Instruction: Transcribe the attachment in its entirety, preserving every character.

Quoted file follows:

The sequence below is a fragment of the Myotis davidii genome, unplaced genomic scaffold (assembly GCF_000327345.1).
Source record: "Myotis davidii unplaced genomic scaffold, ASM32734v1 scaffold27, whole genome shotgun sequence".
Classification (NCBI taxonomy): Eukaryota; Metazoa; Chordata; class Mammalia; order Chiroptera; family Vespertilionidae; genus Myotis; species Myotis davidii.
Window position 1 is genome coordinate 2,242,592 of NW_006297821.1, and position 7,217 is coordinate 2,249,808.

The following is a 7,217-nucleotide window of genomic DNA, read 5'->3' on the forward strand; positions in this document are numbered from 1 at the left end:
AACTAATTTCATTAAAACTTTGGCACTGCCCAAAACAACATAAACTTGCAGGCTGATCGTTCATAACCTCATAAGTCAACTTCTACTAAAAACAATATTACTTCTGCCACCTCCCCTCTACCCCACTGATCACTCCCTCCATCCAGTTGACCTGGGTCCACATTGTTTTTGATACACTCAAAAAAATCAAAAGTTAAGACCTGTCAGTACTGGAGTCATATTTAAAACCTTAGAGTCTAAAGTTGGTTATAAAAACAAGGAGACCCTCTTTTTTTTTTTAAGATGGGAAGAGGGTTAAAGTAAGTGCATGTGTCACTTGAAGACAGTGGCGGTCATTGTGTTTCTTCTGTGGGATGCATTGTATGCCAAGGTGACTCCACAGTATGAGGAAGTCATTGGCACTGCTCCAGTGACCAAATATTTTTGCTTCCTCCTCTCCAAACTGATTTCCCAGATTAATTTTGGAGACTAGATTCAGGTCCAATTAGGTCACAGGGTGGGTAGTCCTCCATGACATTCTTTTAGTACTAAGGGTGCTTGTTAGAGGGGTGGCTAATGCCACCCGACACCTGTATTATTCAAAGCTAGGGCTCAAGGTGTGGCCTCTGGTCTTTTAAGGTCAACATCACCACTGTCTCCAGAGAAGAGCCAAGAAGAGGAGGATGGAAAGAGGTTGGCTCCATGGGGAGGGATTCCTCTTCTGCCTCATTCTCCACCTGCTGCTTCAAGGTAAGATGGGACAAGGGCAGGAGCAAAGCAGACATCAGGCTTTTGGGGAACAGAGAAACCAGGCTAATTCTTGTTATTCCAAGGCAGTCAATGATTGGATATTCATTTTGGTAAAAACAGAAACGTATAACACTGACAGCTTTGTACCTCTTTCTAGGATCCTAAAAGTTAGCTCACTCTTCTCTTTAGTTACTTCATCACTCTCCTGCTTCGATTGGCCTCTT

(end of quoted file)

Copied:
The sequence below is a fragment of the Myotis davidii genome, unplaced genomic scaffold (assembly GCF_000327345.1).
Source record: "Myotis davidii unplaced genomic scaffold, ASM32734v1 scaffold27, whole genome shotgun sequence".
Classification (NCBI taxonomy): Eukaryota; Metazoa; Chordata; class Mammalia; order Chiroptera; family Vespertilionidae; genus Myotis; species Myotis davidii.
Window position 1 is genome coordinate 2,242,592 of NW_006297821.1, and position 7,217 is coordinate 2,249,808.

The following is a 7,217-nucleotide window of genomic DNA, read 5'->3' on the forward strand; positions in this document are numbered from 1 at the left end:
AACTAATTTCATTAAAACTTTGGCACTGCCCAAAACAACATAAACTTGCAGGCTGATCGTTCATAACCTCATAAGTCAACTTCTACTAAAAACAATATTACTTCTGCCACCTCCCCTCTACCCCACTGATCACTCCCTCCATCCAGTTGACCTGGGTCCACATTGTTTTTGATACACTCAAAAAAATCAAAAGTTAAGACCTGTCAGTACTGGAGTCATATTTAAAACCTTAGAGTCTAAAGTTGGTTATAAAAACAAGGAGACCCTCTTTTTTTTTTTAAGATGGGAAGAGGGTTAAAGTAAGTGCATGTGTCACTTGAAGACAGTGGCGGTCATTGTGTTTCTTCTGTGGGATGCATTGTATGCCAAGGTGACTCCACAGTATGAGGAAGTCATTGGCACTGCTCCAGTGACCAAATATTTTTGCTTCCTCCTCTCCAAACTGATTTCCCAGATTAATTTTGGAGACTAGATTCAGGTCCAATTAGGTCACAGGGTGGGTAGTCCTCCATGACATTCTTTTAGTACTAAGGGTGCTTGTTAGAGGGGTGGCTAATGCCACCCGACACCTGTATTATTCAAAGCTAGGGCTCAAGGTGTGGCCTCTGGTCTTTTAAGGTCAACATCACCACTGTCTCCAGAGAAGAGCCAAGAAGAGGAGGATGGAAAGAGGTTGGCTCCATGGGGAGGGATTCCTCTTCTGCCTCATTCTCCACCTGCTGCTTCAAGGTAAGATGGGACAAGGGCAGGAGCAAAGCAGACATCAGGCTTTTGGGGAACAGAGAAACCAGGCTAATTCTTGTTATTCCAAGGCAGTCAATGATTGGATATTCATTTTGGTAAAAACAGAAACGTATAACACTGACAGCTTTGTACCTCTTTCTAGGATCCTAAAAGTTAGCTCACTCTTCTCTTTAGTTACTTCATCACTCTCCTGCTTCGATTGGCCTCTT